Report Card

Reliability (8.5-10)

Other than the one stovepipe, the P-10S functioned flawlessly. It seemed to get better with more use as well.

Ergonomics (8.5-10)

The ergonomics of the P-10S were very mainstream comfortable, by that I mean it feels like it will fit most shooters. The controls are easily operated (after a little break-in) and adapted to lefties too. The grip angle makes for great target acquisition and sight picture.

Customization (9-10)

The ambidextrous capabilities of the P-10S make it very convenient for most shooters. The optics ready slide makes it easily adapted for whatever sight option you chose. And with good aftermarket support, there are lots of good accessories and add-ons for the P-10S.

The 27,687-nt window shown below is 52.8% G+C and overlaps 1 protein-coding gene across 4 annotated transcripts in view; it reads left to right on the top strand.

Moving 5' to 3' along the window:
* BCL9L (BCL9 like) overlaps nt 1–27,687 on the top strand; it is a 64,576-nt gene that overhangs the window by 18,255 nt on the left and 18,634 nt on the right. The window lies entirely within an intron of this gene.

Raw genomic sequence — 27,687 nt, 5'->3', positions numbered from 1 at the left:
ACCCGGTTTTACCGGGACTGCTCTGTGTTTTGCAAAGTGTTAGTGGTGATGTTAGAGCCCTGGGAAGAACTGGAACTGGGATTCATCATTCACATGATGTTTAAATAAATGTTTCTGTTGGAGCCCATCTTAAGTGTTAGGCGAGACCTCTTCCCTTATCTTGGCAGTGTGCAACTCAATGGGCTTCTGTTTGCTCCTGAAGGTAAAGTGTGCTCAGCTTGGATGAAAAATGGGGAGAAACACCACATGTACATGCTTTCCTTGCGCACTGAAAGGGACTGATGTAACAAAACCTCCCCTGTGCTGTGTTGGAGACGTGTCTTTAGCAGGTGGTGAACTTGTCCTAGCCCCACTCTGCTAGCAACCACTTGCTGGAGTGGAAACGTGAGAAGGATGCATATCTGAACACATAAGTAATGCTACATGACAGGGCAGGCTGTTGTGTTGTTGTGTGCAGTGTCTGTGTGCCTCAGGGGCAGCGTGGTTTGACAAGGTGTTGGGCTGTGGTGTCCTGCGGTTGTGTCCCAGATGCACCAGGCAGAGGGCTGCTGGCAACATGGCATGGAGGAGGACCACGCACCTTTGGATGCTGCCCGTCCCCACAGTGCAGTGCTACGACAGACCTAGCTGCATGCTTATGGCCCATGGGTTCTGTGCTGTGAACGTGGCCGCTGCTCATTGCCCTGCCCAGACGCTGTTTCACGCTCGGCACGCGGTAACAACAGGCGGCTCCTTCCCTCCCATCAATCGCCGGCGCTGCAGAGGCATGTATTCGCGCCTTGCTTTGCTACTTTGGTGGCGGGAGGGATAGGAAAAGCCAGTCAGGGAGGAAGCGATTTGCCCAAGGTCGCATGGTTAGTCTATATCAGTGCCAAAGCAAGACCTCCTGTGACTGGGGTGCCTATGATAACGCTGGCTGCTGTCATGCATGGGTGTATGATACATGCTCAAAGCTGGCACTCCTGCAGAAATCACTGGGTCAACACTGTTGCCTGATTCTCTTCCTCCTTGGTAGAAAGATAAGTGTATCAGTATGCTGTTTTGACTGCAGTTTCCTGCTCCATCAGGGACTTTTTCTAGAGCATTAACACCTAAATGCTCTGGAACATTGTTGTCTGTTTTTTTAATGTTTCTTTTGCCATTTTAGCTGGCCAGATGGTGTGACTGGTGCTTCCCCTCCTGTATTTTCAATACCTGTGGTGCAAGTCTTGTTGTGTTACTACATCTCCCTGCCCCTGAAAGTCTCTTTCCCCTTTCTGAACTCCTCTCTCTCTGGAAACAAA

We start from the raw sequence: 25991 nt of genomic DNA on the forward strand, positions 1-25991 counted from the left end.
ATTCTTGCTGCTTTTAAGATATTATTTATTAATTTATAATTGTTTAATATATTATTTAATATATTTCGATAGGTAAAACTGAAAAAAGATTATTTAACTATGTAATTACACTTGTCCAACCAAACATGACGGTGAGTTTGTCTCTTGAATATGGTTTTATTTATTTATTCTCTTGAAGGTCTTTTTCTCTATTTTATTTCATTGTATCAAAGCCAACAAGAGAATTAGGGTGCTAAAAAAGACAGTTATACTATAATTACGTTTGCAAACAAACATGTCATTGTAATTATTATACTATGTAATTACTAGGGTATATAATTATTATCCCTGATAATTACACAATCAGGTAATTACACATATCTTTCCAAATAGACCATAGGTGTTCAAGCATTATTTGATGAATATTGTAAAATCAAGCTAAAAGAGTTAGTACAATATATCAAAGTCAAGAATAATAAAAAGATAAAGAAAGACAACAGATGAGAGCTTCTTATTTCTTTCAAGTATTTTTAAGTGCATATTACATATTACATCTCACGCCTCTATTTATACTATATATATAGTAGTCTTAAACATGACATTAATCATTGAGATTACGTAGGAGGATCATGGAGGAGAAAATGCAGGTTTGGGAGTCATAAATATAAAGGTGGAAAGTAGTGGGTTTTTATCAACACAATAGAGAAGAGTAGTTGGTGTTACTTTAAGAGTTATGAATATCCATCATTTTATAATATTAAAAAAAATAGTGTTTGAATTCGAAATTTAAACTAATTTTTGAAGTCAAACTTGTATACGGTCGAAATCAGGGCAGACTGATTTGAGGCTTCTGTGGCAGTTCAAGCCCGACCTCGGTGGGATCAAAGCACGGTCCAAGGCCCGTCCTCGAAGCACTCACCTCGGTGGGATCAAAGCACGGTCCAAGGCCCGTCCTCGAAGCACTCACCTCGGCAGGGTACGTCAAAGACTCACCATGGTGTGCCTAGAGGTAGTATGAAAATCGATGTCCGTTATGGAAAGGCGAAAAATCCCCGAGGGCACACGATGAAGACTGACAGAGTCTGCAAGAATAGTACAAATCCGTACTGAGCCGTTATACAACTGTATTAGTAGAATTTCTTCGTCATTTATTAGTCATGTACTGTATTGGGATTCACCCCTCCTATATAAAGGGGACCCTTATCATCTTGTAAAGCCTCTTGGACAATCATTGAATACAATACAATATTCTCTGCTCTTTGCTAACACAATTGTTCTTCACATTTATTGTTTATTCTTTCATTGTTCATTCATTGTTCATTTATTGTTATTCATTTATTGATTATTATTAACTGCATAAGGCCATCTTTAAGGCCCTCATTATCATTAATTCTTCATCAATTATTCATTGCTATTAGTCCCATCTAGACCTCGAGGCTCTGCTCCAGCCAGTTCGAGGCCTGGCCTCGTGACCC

Appearance (8.5-10)

The P-10S has a fantastic CZ look to it. Despite its affordable price it looks like a higher priced pistol. The finishes and fitment of the pistol parts give a very professional appearance.

Value (9-10)

I was very surprised how affordable the P-10S is. For the street price you get a pistol that punches above its weight for sure. It does everything that more expensive pistols from other big names in the market accomplish, arguably better in many cases.


A holster for sure

Something simple like the Comp-Tac IWB holster would be a good way to keep the P-10S close and ready. Though to be totally honest holsters are so subjective you’ll really need to try them for yourself.

Weapon Light

A good weapon light would be an excellent companion for the P-10S, I think I am going to order a Streamlight TLR8 to go along with the P-10S. It has good light rating, and also includes a laser.